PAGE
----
“He hanged Rof, for that he judged Dunston to death for escape from prison.

“He hanged Freberne, for that he judged Harpin to death when the jurors were in doubt about their verdict, for in case of doubt one should rather save than condemn.

“He hanged Sibright, for that he judged Athelbrus to death for that he would not execute on of his (Sibright’s) false mortal judgments.

“He hanged Hale, for that he saved from death Tristram the sheriff, who had taken wine for the king’s use, because between taking what is another’s without his will and robbery there is no difference.

“He hanged Arnolt, for that he saved bailiffs who robbed folk by color of distress, some of them by alienating naams and others by extortion of fines, because between the extortion of a fine for the release of a naam and robbery there is no difference.

“He hanged Erkenwold, for that he hanged Franling for no other cause than because he taught one whom he had vanquished in battle to say the word ëcraven.’

“He hanged Bemond, for that he had Garbolt’s head cut off by a judgment given in England on an outlawry in Ireland.

“He hanged Alkemund, for that he saved Cateman, who was attainted for hamsoken, by treating it as a mere case of disseisin.

“He hanged Saxmund, for that he hanged Berild in England where the king’s writ ran, for a deed done in a part of the same land in which the king’s writ did not run.

“He hanged Alflet, for that he adjudged to death a clerk over whom he could have no cognizance.

“He hanged Piron, for that he judged Hunting to death, because he caused a judgment to be executed before the fortieth day, pending an appeal to the king by writ of false judgment.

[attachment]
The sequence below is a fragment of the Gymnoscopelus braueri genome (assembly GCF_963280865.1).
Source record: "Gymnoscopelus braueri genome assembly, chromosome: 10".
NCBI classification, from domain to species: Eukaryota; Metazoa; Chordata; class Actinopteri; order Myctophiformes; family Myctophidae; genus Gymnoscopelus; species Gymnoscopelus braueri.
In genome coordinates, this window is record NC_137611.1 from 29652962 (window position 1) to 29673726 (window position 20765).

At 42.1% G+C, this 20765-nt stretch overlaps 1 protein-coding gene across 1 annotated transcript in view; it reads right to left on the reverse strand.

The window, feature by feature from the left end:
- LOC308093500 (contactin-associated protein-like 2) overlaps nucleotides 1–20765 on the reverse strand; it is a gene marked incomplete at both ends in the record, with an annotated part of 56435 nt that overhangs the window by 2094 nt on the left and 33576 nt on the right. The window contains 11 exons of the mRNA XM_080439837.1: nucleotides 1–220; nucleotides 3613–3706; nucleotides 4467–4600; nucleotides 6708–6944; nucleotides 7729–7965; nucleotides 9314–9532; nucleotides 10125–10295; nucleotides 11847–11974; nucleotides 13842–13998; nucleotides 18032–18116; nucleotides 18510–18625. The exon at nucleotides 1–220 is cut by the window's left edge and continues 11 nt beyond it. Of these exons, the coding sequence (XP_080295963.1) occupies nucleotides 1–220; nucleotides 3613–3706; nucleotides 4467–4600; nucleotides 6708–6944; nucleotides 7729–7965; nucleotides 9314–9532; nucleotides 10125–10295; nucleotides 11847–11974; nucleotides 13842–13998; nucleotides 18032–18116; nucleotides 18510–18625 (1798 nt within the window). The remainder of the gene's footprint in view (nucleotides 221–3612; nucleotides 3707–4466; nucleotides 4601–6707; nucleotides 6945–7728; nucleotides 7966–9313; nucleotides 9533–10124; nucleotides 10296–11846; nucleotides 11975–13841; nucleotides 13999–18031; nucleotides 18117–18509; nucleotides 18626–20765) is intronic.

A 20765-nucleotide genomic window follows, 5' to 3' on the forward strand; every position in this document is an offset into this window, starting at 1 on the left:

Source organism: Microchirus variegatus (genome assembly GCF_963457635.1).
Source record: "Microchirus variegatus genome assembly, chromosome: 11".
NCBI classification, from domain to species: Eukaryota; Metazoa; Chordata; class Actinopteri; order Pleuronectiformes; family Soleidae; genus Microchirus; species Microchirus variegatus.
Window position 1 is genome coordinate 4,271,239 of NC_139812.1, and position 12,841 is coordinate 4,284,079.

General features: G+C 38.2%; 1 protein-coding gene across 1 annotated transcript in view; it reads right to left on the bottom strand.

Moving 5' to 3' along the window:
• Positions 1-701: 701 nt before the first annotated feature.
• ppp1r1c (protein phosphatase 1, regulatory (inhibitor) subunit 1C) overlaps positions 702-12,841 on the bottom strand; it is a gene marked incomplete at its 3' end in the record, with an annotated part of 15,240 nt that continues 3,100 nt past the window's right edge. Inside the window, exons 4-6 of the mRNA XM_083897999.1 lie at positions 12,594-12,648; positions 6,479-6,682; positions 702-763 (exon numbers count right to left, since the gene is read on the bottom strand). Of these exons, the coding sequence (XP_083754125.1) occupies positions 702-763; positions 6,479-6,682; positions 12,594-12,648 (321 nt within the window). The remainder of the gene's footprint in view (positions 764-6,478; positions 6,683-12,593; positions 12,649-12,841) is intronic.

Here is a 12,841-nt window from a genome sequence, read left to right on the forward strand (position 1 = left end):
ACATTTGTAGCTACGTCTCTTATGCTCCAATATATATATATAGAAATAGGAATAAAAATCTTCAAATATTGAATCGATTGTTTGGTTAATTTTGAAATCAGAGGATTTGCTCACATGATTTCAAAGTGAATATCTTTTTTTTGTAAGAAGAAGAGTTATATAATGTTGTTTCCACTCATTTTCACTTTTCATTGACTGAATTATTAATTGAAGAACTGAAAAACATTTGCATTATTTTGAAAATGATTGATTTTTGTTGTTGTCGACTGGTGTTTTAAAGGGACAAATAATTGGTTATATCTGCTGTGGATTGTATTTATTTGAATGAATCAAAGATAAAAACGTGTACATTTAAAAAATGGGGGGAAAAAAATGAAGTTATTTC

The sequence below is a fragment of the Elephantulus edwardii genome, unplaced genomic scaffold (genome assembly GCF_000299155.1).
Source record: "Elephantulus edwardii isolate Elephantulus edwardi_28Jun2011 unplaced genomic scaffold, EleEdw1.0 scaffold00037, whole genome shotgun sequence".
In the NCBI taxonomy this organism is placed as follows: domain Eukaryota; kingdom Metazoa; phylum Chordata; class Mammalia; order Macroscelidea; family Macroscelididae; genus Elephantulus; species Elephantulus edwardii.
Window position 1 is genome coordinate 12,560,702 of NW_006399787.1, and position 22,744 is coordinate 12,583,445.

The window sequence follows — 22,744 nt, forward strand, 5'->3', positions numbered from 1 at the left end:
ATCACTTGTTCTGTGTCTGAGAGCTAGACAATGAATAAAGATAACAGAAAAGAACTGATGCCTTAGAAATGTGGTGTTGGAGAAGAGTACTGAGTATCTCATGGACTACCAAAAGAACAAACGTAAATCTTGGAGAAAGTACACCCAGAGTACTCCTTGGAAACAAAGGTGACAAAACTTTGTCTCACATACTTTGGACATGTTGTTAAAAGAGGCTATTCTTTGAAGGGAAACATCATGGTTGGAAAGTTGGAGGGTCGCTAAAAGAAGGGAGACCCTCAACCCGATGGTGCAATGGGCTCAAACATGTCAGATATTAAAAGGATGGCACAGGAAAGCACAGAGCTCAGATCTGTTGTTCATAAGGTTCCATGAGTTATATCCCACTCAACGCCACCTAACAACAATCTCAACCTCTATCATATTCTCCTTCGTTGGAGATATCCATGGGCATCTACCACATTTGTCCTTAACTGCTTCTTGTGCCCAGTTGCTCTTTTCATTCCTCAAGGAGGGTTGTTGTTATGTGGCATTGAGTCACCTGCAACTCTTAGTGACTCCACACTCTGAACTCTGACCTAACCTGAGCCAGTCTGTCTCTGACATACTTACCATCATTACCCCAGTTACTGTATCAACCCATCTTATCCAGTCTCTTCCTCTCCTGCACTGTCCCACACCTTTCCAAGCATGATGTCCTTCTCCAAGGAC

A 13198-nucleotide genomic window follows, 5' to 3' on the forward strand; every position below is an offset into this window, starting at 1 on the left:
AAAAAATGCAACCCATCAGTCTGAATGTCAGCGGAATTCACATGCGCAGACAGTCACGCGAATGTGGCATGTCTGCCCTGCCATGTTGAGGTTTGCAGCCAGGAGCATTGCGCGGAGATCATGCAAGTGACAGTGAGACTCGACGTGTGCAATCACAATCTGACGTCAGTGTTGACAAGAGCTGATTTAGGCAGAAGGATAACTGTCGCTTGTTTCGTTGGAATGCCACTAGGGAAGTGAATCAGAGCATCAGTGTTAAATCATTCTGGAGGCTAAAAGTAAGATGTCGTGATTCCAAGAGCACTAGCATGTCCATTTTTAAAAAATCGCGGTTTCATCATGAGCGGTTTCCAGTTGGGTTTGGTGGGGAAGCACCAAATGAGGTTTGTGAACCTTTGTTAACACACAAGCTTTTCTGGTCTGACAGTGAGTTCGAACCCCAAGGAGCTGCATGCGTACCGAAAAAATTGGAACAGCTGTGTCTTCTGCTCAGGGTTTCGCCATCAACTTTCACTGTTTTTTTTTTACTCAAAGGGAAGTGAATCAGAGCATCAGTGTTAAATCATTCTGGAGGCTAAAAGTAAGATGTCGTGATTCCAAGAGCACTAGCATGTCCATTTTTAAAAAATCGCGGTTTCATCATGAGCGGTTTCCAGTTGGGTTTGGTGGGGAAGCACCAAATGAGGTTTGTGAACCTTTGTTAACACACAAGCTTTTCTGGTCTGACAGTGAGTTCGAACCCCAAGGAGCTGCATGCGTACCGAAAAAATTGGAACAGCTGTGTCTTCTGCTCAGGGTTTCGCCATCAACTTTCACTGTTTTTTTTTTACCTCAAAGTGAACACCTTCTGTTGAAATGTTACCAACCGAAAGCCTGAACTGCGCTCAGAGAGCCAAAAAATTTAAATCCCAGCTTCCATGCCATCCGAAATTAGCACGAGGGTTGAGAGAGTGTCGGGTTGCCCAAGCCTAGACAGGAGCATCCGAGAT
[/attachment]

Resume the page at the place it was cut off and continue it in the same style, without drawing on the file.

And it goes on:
“He hanged Dilling for hanging Edous, who had slain a man by misadventure.

“He hanged Oswy, for that at night time he judged Blithe to death.

“He hanged Osbert, for that when not in a consistory he judged Fulcher to death.

“He hanged Horn, for that on a prohibited day he hanged Swein.

“He hanged Bulmer, for that he judged Gerent to death for the larceny of a thing that he had received by bailment.

“He hanged Thurbern, for that he judged Osgot to death for a deed of which he had already been acquitted as against the same plaintiff; and Osgot offered to aver the acquittal by a jury, and Thurbern would not receive the allegation of acquittal because Osgot did not offer to aver it by the record.

“He hanged Wolfston, for that he judged Hubert to death at the king’s suit for a deed which Hubert had confessed, whereas the king had pardoned his suit; but Hubert had no charter of pardon, but vouched the king to warranty, and in addition offered to aver the pardon by the enrolment in the chancery.

“He hanged Osketil, for that he judged Culling to death on the record of the coroner, where an allowable replication was not allowed him. The case was this: Culling was taken and tortured until he confessed a mortal sin, and this he did to be quit of further torture; and Osketel [sic] judged him to death on his confession made to the coroner, without trying the truth of the allegation as o the torture and the other facts.

“And besides this, the coroners, officers, assessors, and those who tortured folk, and those who could have disturbed the false judgments but did not do so, were hanged whenever the justices were hanged, for King Alfred hanged all the judges whom he could attaint of having falsely saved a guilty man from death, or falsely hanged folk against law or in the teeth of a reasonable exception.”

PETER LINEBAUGH teaches history at the University of Toledo. He is the author of two of CounterPunch’s favorite books, The London Hanged and (with Marcus Rediker) The Many-Headed Hydra: the Hidden History of the Revolutionary Atlantic. He can be reached at: plineba@yahoo.com

 

 

More articles by:

Peter Linebaugh is the author of The London HangedThe Many-Headed Hydra: the Hidden History of the Revolutionary Atlantic (with Marcus Rediker) and Magna Carta Manifesto. Linebaugh’s new book, Red Round Globe Burning Hot, will be published in March by University of California Press. He can be reached at: plineba@gmail.com